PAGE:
A floral follow-up: The photo-defying shadows made this flower late for blooming day. The little bulbs, labeled Ixia/Corn Lilies, were on sale last fall so I stuck them in the temporary front bed. The package showed all kinds of pastel colors but mine are the colors of ears of corn. Has anyone else tried Ixia? Did it return for you the following spring?
Maybe this follow-up can count for Earth Day. Blackswamp Kim requested a photo of the Passionvine trellis - it's a recycled coatrack, once brass-colored plastic and aluminum, now painted antique white like the repurposed old iron fencework. Philo and I were at the semi-annual Settlement Home Garage Sale last fall and the second I saw it this idea popped into my head. The passionvine likes it, too.
One of the things I miss most about Illinois are Lilacs - when my Pacific Northwest daughter told me about her budding lilacs I was happy for her... but when Lily emailed this photo of what happened last weekend she didn't sound like a happy gardener! With any luck they'll still bloom - lilacs are pretty tough.
Last weekend my friend Pam/Digging and her lovely garden were featured on PBS-TV for the Central Texas Gardener. If you didn't get to see the show, go to the Central Texas Gardener website this week to see the clip - soon it will be available on YouTube.
I didn't take the camera when Rachel/In Bloom and I got to see the new rainwater collection system put in by Vicki/Playin' Outside. Here's her first post about the installation saga. Not only is the system impressive - the way she and her husband have integrated the huge tank into their garden is even more impressive - and the garden is filled with roses, herbs and frog songs.
At Spring Fling we met brother and sister Geoff and Anneliese of Cobrahead Blog. I was the lucky winner of a Cobrahead tool and took it for a test run. I'm used to my Cape Cod weeder, and still prefer that for picky weeding between the flowers in my crowded perennial beds, but the Cobrahead works much better in the vegetable garden, where weeds and grass sprouted overnight.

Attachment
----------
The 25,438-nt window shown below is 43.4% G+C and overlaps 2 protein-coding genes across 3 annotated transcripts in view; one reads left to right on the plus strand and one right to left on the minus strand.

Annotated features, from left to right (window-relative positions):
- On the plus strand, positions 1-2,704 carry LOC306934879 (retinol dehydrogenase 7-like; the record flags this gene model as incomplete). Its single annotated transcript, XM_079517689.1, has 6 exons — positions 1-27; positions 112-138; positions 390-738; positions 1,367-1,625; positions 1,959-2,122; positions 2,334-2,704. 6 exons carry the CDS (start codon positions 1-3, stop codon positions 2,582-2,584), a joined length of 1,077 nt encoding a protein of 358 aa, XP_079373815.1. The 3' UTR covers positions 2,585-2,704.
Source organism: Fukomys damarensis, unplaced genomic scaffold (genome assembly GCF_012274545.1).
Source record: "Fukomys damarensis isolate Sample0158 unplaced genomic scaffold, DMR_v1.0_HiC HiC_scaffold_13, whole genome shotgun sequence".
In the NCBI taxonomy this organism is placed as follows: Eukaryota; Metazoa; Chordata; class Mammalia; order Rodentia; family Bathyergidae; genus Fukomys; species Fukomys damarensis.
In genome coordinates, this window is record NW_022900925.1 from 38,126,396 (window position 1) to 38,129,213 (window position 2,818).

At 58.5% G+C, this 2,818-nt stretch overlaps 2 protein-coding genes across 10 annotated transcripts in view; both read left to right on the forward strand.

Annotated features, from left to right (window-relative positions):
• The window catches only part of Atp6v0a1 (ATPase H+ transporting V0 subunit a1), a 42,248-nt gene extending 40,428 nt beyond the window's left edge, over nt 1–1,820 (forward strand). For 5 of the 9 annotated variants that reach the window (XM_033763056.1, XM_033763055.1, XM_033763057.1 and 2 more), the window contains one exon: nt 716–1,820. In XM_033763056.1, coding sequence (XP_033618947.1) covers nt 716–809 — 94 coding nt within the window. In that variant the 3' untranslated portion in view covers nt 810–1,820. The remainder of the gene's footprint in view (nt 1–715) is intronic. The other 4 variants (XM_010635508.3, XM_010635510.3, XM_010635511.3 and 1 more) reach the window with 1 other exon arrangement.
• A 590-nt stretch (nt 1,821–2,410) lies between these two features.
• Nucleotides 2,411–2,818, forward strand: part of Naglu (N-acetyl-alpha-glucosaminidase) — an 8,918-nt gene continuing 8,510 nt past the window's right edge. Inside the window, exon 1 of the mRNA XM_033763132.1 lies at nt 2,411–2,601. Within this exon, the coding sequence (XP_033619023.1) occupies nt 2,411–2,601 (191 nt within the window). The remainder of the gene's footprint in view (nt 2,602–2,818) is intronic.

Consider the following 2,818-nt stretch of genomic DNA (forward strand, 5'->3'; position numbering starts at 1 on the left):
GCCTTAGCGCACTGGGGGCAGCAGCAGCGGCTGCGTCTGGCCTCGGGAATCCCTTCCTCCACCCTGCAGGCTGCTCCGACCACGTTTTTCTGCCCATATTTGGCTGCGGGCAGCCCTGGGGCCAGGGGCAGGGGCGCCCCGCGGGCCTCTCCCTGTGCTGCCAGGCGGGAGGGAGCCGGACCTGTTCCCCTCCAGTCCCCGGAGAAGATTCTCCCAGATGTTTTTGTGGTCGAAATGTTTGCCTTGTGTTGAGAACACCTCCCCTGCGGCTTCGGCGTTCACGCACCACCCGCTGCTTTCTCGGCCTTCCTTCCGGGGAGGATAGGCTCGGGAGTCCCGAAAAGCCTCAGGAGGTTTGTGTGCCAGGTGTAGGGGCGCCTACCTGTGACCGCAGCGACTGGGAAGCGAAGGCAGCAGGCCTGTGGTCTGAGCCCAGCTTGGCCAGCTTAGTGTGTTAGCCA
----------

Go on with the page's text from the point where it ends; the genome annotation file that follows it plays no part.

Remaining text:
The action allows the head to go under weeds to get out more of the roots. It didn't take very long to do the tomato patch. [ and to you heirloom growers, yes - those potato-like leaves belong to 'Brandywine'.]
I took my prize Cobrahead along for the most recent Divas of the Dirt workday, and asked the other Divas to try it out and see if they liked it... the answer was a resounding 'yes' - it was especially good at getting weeds out of flowerbeds where they meet sidewalks & drives. It can mix soils and amendments, too.
The weather is warming up so these fragrant purple iris won't be around much longer. While I hope people on my block enjoy them, it's become more important that you enjoy them! What the heck has happened here?
It seems that in some way, the world of garden blogs has become the neighborhood of my heart and mind, so when the nominations for the Mouse & Trowel Awards were announced, it was overwhelming to be nominated a second time as the Garden Blogger You’d Most Like as a Neighbor. Last year the other nominees were May Dreams Carol, Blackswamp Kim and Pam/Digging and it amused me to imagine a neighborhood where we four could make horticultural waves. This year our imaginary neighborhood would let May Dreams Carol of Indianapolis, Jodi/Bloomingwriter of Nova Scotia, Canada, and myself from Austin, Texas have international fun with climate zones!
If you'd like to vote for this year's Mousies - please go here to the Mouse & Trowel website. You do not have to be a garden blogger to vote.
It's been a joy to meet so many of you in person during the past two years and with any luck those real life meetings will continue to happen...maybe someday you and I can sip a root beer float out on the veranda with our feet up on the iron rail and the fragrance of jasmine floating on the air.This post "Follow-Ups, Friends & Neighbors" was written for my Blogspot blog, The Transplantable Rose, by Annie in Austin.